Arlington Police Not Currently Interested in 'Shoulder Tap' Stings
by KRISTEN ARMSTRONG and BRIAN TROMPETER, Staff Writers
|Arlington County police say they are
aggressive in their efforts to stop young people from illegally
obtaining alcohol, but stop short of conducting stings of the type
taking place in neighboring Fairfax County.
Fairfax County police, like those in Arlington, for years have sent underage cadets into convenience stores, pharmacies, grocery outlets and liquor stores to test whether clerks would illegally sell them alcohol.
Since last summer, however, the Fairfax department has targeted a different segment of the population: adult customers heading into those same stores.
In these so-called “shoulder-tap” operations, underage cadets approach people entering stores and ask the adults to buy alcohol for them. If adults ask if the cadets are 21, the cadets respond with their true age.
If customers buy alcohol for the minors, a plain-clothes officer watching the transaction will signal a nearby uniformed officer, who then confronts the purchaser and makes the arrest.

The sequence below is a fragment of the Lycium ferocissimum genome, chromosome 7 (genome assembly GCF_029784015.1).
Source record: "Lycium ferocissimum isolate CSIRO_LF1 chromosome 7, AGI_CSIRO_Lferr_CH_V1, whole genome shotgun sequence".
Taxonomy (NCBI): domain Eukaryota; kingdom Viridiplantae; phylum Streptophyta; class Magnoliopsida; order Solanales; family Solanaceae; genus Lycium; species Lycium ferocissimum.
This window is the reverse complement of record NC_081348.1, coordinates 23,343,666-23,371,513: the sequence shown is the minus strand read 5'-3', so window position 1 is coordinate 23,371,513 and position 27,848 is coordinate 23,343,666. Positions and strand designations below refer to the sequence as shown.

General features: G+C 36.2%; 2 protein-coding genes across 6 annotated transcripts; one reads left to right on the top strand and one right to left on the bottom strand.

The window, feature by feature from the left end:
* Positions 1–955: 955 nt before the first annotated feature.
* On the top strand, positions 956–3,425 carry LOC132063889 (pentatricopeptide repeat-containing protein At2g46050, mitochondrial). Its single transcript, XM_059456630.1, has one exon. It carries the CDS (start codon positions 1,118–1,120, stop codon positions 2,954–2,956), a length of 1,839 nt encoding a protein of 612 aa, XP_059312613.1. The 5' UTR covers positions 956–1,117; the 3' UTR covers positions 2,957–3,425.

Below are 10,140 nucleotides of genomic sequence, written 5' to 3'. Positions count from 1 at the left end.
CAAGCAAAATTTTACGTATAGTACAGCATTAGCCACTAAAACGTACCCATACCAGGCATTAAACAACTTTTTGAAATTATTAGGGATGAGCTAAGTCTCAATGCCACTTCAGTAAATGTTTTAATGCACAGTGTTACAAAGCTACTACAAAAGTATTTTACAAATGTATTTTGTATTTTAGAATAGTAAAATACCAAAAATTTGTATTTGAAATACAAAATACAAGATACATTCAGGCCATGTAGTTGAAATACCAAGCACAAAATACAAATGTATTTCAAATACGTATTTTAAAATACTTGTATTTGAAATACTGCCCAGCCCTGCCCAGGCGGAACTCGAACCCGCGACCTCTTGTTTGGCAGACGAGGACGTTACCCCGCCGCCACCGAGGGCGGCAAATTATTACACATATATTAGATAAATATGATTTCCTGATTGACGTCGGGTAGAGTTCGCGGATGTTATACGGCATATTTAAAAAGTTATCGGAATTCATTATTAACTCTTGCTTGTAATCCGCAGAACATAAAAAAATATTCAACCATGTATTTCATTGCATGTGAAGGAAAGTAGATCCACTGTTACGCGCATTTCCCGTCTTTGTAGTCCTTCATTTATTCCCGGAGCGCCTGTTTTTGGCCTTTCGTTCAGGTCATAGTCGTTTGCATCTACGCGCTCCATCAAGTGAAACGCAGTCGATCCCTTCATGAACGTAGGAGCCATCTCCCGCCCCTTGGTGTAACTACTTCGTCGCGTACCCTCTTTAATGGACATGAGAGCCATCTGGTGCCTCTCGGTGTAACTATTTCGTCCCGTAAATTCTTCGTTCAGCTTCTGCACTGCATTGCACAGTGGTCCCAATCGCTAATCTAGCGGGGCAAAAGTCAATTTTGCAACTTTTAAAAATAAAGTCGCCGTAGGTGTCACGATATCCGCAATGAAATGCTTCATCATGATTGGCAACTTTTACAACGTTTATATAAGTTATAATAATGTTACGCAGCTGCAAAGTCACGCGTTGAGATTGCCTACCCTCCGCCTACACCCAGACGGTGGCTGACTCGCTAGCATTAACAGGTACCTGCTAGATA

Police have conducted six such operations since the program began last year. So far, 263 adults have been stopped and 35 charged with supplying or purchasing alcoholic beverages for persons under age 21, said Don Gotthardt, a police spokesman.
The charge is a Class 1 misdemeanor, punishable by up to 12 months in jail and/or a $2,500 fine. The average fine levied so far has been about $150, he said.
The program, which is part of the police department's Youth Alcohol/Business Compliance enforcement campaign, has a 100-percent conviction rate so far, although six or seven arrested people have yet to stand trial.
A spokesman for the Arlington County Police Department said it does not conduct similar operations.
“Our enforcement efforts are focused on preventing the sale of alcohol directly to underage customers,” Arlington police spokesman John Lisle said.
“Typically, the enforcement is conducted by our district teams, who send underage cadets into stores, bars and restaurants to see if they can purchase alcohol,” Lisle said.
If an employee of a business sells alcohol to an underage person, they are charged by officers on the scene. If the business does not sell the youth alcohol, it receives a follow-up letter from the police, congratulating the business for taking the appropriate action.
Gotthardt said he believes the Fairfax program does not constitute inducement to commit a crime.
“The mere asking of someone to do something is not entrapment,” he said. “The fact that they decide to do something [does] not cause somebody to commit a crime if they did not already have a propensity to do that.”
Some of those arrested have expressed sympathy for underage drinkers, Gotthardt said.
“They remember what it was like when they were that age,” he said.